The GLP is committed to full transparency. Download and review our Annual Report.

Gene therapy and rare diseases: ‘Is curing patients a sustainable business model?’

An analyst at Goldman Sachs asked a troubling question…about gene therapy.

“Is curing patients a sustainable business model?”

In social media, reactions were quick and sharp. “Cold and immoral.” “Capitalism at its finest.”

But the Goldman analyst has a point. It’s tricky to make a sustained profit from one-shot cures. For at least one big drug maker, the answer to Goldman’s question is no.

We just saw GlaxoSmithKline sell off its pipeline of gene therapies for rare disease to a London startup called Orchard Therapeutics for a 20 percent stake in the young company. The treatments Glaxo didn’t want were bona fide miracles: one-and-done cures.

The economic problem is that companies can run out of patients as they’re cured. Or they may not have enough of them in the first place, if the gene therapies treat exceedingly rare diseases.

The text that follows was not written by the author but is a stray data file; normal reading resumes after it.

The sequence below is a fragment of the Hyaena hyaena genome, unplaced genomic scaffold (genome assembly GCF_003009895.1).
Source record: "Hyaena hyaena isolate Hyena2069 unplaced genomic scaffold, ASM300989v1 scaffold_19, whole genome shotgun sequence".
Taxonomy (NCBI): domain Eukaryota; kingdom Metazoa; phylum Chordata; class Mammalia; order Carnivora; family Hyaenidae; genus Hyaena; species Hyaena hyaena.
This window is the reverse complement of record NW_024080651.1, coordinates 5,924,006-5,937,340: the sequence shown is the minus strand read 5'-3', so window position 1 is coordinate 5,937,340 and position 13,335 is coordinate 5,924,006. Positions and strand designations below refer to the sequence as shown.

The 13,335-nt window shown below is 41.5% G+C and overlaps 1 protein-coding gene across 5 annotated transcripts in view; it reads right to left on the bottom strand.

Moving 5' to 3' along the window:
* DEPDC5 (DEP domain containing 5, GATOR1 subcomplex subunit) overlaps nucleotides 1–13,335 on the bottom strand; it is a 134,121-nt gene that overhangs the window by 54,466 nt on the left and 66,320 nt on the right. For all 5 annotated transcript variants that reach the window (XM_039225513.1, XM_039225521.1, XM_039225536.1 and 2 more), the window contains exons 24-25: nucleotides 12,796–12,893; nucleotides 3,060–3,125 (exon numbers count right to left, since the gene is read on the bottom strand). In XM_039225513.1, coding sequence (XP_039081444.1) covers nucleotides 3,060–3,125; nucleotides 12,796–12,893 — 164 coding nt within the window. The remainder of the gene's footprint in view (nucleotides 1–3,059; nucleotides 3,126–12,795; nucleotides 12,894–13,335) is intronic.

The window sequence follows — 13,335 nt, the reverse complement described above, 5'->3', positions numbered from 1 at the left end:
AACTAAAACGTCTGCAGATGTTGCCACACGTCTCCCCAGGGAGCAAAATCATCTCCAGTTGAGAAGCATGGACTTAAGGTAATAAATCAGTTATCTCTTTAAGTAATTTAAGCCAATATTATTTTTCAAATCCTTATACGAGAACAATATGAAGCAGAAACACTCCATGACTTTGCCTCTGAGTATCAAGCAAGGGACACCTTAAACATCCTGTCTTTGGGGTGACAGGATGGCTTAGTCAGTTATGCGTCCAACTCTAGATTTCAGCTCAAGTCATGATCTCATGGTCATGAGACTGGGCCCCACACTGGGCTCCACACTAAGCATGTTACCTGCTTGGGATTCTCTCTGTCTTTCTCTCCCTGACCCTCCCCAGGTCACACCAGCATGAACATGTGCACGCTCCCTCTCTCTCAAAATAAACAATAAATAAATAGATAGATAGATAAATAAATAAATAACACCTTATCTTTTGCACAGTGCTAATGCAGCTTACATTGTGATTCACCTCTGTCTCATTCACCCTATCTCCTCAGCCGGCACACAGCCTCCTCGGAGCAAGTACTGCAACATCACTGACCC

Related article:  Testing human intelligence by putting our brain genes in monkeys

For instance, only a couple of dozen kids each year in the US and Europe are diagnosed with the type of “bubble boy” disease that Strimvelis treats, called ADA-SCID. So even at a price of $665,000, Glaxo didn’t see that the drug was going to be much of a business.

“I think society has to find a balance between the extraordinary value we are bringing and a sustainable business model,” [Orchard CEO Mark Rothera] said. “There is a balancing act.”

Read full, original post: When curing a disease with gene therapy is bad business

The GLP aggregated and excerpted this article to reflect the diversity of news, opinion, and analysis. Click the link above to read the full, original article.
News on human & agricultural genetics and biotechnology delivered to your inbox.
Optional. Mail on special occasions.

Send this to a friend